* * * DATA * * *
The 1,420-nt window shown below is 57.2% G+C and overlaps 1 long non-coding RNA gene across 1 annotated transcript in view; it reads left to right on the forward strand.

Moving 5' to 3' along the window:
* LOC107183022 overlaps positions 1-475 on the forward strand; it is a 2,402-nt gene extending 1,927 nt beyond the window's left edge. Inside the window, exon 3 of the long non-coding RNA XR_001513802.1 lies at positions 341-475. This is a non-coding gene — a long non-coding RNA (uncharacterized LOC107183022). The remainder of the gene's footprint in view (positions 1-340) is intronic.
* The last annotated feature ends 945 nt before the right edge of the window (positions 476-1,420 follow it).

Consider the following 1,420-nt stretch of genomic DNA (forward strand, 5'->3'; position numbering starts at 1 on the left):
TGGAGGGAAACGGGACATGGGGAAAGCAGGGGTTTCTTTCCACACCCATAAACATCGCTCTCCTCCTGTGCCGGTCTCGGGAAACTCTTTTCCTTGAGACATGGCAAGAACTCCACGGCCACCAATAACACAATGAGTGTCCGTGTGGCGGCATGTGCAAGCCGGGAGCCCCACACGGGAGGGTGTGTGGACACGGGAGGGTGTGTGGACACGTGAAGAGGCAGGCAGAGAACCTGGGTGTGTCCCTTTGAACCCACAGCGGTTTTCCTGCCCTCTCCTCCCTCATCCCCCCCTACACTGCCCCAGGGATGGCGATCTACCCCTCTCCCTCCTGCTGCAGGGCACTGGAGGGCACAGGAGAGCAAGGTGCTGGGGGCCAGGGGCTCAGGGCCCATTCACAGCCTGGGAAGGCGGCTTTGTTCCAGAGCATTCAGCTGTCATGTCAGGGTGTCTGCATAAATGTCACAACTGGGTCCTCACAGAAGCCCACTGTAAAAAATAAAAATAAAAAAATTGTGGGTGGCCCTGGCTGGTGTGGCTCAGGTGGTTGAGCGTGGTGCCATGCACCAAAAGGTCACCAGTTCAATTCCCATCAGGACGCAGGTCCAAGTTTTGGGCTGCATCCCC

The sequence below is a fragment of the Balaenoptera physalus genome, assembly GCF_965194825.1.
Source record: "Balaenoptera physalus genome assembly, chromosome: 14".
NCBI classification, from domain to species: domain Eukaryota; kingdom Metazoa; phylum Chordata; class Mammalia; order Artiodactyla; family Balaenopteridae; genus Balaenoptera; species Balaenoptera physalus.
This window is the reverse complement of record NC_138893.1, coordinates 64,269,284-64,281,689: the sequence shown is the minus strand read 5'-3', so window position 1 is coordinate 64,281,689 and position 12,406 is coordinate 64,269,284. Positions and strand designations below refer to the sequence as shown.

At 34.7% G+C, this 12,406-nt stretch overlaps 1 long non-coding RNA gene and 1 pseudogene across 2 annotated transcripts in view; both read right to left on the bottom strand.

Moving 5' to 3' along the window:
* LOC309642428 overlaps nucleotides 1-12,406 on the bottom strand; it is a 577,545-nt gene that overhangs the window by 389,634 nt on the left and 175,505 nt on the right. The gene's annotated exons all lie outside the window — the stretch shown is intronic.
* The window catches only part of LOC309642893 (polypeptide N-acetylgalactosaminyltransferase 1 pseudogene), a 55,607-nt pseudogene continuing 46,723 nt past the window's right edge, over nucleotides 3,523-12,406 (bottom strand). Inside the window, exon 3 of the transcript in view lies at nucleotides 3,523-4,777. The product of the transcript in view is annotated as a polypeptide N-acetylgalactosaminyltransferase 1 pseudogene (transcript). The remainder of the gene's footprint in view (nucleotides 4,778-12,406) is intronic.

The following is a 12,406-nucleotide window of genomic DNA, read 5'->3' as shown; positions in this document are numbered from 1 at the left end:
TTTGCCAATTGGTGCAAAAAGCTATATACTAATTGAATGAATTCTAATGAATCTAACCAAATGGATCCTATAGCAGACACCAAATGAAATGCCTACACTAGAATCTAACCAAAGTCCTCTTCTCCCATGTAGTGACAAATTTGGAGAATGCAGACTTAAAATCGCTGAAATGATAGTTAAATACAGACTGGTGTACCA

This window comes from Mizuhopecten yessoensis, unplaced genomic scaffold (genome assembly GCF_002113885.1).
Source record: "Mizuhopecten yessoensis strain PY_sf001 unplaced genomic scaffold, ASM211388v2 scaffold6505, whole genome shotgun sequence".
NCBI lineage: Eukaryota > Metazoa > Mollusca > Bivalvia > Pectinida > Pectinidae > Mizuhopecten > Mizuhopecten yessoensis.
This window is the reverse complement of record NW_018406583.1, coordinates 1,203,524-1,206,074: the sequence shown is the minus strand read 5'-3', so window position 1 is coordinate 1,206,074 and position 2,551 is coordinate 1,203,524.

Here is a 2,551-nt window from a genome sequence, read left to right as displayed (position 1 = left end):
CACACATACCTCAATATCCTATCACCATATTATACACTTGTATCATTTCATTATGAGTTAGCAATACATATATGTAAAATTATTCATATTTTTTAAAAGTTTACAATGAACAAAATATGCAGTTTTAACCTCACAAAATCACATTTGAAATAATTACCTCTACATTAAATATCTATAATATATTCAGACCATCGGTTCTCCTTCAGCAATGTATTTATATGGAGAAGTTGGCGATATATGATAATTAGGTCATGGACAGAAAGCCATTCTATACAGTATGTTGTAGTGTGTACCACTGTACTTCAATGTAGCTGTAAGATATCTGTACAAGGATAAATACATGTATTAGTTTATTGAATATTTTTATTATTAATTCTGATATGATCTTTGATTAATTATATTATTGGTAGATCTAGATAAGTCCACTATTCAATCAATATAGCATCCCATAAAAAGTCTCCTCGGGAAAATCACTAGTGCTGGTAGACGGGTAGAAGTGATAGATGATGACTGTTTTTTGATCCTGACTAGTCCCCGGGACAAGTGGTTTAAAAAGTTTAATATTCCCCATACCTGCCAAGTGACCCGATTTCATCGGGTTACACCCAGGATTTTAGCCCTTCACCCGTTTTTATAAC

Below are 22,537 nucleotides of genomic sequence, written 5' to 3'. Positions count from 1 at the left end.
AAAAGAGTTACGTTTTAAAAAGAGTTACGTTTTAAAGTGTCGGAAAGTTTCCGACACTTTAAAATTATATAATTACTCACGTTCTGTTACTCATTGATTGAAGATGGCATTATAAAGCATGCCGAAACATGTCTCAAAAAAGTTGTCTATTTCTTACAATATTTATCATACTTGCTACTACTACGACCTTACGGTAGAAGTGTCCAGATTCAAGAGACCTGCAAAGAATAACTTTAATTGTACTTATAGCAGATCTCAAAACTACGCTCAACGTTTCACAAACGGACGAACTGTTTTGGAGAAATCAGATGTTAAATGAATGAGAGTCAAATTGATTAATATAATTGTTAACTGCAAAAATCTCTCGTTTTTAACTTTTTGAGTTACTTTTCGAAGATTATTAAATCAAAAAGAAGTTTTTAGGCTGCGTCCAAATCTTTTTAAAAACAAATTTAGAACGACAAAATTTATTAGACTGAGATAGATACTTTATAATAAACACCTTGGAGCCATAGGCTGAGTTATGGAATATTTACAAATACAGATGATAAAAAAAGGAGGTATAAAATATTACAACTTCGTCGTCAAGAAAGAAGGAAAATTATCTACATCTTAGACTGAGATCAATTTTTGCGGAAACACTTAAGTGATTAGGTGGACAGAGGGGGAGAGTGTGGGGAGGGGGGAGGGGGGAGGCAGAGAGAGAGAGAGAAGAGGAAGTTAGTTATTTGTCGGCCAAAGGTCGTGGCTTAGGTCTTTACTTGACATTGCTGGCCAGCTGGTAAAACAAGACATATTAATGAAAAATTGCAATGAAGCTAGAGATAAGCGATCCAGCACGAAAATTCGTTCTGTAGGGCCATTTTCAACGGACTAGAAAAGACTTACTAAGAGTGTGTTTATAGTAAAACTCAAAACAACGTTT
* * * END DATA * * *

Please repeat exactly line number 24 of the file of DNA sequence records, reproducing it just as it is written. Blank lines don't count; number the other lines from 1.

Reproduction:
AAAAGAGTTACGTTTTAAAAAGAGTTACGTTTTAAAGTGTCGGAAAGTTTCCGACACTTTAAAATTATATAATTACTCACGTTCTGTTACTCATTGATTGAAGATGGCATTATAAAGCATGCCGAAACATGTCTCAAAAAAGTTGTCTATTTCTTACAATATTTATCATACTTGCTACTACTACGACCTTACGGTAGAAGTGTCCAGATTCAAGAGACCTGCAAAGAATAACTTTAATTGTACTTATAGCAGATCTCAAAACTACGCTCAACGTTTCACAAACGGACGAACTGTTTTGGAGAAATCAGATGTTAAATGAATGAGAGTCAAATTGATTAATATAATTGTTAACTGCAAAAATCTCTCGTTTTTAACTTTTTGAGTTACTTTTCGAAGATTATTAAATCAAAAAGAAGTTTTTAGGCTGCGTCCAAATCTTTTTAAAAACAAATTTAGAACGACAAAATTTATTAGACTGAGATAGATACTTTATAATAAACACCTTGGAGCCATAGGCTGAGTTATGGAATATTTACAAATACAGATGATAAAAAAAGGAGGTATAAAATATTACAACTTCGTCGTCAAGAAAGAAGGAAAATTATCTACATCTTAGACTGAGATCAATTTTTGCGGAAACACTTAAGTGATTAGGTGGACAGAGGGGGAGAGTGTGGGGAGGGGGGAGGGGGGAGGCAGAGAGAGAGAGAGAAGAGGAAGTTAGTTATTTGTCGGCCAAAGGTCGTGGCTTAGGTCTTTACTTGACATTGCTGGCCAGCTGGTAAAACAAGACATATTAATGAAAAATTGCAATGAAGCTAGAGATAAGCGATCCAGCACGAAAATTCGTTCTGTAGGGCCATTTTCAACGGACTAGAAAAGACTTACTAAGAGTGTGTTTATAGTAAAACTCAAAACAACGTTT